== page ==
Together we can often achieve things that are impossible to do on our own
We can prevent something bad from happening, or we can produce something good, even if none of us could do it by ourselves. But when are we morally required to do something of moral importance together with others?
Join Dr Anne Schwenkenbecher, as she discusses her new book, Getting Our Act Together: A Theory of Collective Moral Obligations with Professor Julian Savulescu.
Dr Anne Schwenkenbecher
Senior Lecturer in Philosophy, Murdoch University
Dr Schwenkenbecher is a Senior Lecturer in Philosophy in the College of Arts, Business, Law and Social Sciences at Murdoch University. Before joining Murdoch in June 2013, she held appointments at The University of Melbourne, the Centre for Applied Philosophy and Public Ethics (CAPPE) at Australian National University, the University of Vienna, and Potsdam University. Her PhD in Philosophy (2009) is from Humboldt University of Berlin. Anne was also an Oxford Martin Visiting Fellow on the Oxford Martin Programme for Collective Responsibility for Infectious Disease.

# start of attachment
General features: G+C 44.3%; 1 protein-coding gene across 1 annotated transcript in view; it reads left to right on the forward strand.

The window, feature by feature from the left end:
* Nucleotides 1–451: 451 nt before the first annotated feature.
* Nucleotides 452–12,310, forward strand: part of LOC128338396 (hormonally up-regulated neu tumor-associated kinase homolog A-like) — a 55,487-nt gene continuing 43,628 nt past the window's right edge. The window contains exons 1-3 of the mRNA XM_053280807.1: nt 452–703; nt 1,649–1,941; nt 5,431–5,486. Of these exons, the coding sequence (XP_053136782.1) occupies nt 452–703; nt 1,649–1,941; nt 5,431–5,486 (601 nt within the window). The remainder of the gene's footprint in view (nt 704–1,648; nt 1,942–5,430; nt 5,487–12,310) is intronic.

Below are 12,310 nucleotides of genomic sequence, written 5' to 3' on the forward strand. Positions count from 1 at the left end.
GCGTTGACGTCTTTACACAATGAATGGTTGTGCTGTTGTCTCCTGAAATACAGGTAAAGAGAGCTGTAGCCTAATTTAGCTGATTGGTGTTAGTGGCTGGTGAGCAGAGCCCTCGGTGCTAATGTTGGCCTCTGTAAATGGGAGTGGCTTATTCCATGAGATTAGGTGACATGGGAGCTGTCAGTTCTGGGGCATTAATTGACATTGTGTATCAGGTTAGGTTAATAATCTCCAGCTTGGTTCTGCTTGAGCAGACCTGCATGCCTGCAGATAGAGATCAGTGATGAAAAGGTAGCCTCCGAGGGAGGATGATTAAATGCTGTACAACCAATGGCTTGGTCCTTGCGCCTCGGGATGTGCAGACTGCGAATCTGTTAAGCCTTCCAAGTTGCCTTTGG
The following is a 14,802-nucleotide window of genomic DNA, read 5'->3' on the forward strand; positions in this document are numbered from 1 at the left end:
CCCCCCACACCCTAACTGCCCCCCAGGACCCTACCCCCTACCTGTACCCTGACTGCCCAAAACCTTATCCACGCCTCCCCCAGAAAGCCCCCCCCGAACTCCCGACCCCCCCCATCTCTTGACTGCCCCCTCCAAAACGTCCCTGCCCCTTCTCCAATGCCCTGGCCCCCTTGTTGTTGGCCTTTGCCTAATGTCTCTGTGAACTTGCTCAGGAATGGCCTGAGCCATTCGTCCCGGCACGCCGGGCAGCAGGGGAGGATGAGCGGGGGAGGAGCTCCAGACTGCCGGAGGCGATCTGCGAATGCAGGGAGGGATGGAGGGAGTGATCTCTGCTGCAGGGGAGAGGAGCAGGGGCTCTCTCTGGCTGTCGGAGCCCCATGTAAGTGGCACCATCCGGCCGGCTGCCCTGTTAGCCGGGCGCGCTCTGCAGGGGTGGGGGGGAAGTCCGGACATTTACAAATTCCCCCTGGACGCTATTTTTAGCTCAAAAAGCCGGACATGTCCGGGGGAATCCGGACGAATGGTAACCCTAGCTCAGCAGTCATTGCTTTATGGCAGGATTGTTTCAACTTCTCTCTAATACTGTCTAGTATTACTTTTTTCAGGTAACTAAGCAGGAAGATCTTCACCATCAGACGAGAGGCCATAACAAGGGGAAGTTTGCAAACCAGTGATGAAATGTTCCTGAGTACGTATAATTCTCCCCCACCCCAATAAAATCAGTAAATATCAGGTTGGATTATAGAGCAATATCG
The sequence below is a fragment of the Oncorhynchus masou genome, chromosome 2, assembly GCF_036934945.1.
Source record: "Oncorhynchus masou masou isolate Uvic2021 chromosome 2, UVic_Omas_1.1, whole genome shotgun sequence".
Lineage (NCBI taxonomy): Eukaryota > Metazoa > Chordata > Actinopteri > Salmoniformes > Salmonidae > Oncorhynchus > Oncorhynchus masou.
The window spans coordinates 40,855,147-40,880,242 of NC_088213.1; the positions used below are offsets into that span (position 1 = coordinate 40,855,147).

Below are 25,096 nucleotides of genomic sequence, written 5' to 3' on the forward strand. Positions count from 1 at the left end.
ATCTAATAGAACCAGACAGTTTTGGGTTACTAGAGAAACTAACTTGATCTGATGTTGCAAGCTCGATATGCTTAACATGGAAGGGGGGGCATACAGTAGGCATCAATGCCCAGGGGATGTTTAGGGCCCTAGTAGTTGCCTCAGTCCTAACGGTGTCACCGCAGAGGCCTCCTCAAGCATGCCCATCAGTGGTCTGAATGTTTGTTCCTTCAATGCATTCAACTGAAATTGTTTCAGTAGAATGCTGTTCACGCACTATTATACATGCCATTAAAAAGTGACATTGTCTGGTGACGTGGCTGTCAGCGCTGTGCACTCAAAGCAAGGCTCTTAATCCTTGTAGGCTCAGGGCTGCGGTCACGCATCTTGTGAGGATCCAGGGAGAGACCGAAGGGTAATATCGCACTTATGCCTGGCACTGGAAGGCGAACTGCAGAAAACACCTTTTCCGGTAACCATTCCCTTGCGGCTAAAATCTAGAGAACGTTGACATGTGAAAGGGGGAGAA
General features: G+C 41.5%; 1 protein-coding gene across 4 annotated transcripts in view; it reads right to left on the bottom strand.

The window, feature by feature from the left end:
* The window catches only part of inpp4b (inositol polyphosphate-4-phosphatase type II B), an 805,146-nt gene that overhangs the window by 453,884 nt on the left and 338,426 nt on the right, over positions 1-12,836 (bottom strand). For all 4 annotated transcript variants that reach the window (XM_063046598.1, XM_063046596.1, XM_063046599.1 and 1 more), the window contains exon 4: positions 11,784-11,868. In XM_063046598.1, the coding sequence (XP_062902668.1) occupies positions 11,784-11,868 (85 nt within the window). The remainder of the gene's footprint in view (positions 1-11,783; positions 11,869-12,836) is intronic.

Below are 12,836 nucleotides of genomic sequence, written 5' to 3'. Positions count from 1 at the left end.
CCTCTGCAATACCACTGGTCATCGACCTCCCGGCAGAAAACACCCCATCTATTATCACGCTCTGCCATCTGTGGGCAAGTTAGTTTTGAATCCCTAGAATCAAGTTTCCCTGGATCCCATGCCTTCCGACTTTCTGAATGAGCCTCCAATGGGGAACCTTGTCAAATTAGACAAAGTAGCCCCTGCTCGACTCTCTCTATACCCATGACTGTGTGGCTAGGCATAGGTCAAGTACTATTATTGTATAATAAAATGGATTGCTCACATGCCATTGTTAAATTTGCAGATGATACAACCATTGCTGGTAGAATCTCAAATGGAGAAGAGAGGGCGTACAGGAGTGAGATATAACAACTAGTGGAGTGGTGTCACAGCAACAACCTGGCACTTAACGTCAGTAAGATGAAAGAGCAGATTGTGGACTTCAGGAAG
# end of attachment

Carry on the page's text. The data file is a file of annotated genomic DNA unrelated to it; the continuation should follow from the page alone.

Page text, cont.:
She is the author of Terrorism: A Philosophical Enquiry (2012). Her articles on collective action and obligations have appeared in The Monist, Midwest Studies in Philosophy, Synthese, Ethics & International Affairs, and the Journal of Applied Philosophy.
Professor Julian Savulescu
Director, Oxford Martin Programme for Collective Responsibility for Infectious Disease
Professor Julian Savulescu has held the Uehiro Chair in Practical Ethics at the University of Oxford since 2002. He has degrees in medicine, neuroscience and bioethics. He directs the Oxford Uehiro Centre for Practical Ethics within the Faculty of Philosophy, and leads a Wellcome Trust Senior Investigator award on Responsibility and Health Care.
He directs the Oxford Martin Programme for Collective Responsibility for Infectious Disease at the Oxford Martin School at the University of Oxford. He co-directs the interdisciplinary Wellcome Centre for Ethics and Humanities in collaboration with Public Health, Psychiatry and History.
In 2017, he joined the Murdoch Children's Research Institute, spending four months per year as Visiting Professorial Fellow in Biomedical Ethics where he is working to establish a programme in biomedical ethics, and Melbourne University as Distinguished International Visiting Professor in Law.
In 2018, he concluded an extended tenure as Editor of the Journal of Medical Ethics, the highest impact journal in the field, and is founding editor of Journal of Practical Ethics, an open access journal in practical ethics. He received an honorary doctorate from the University of Bucharest in 2014.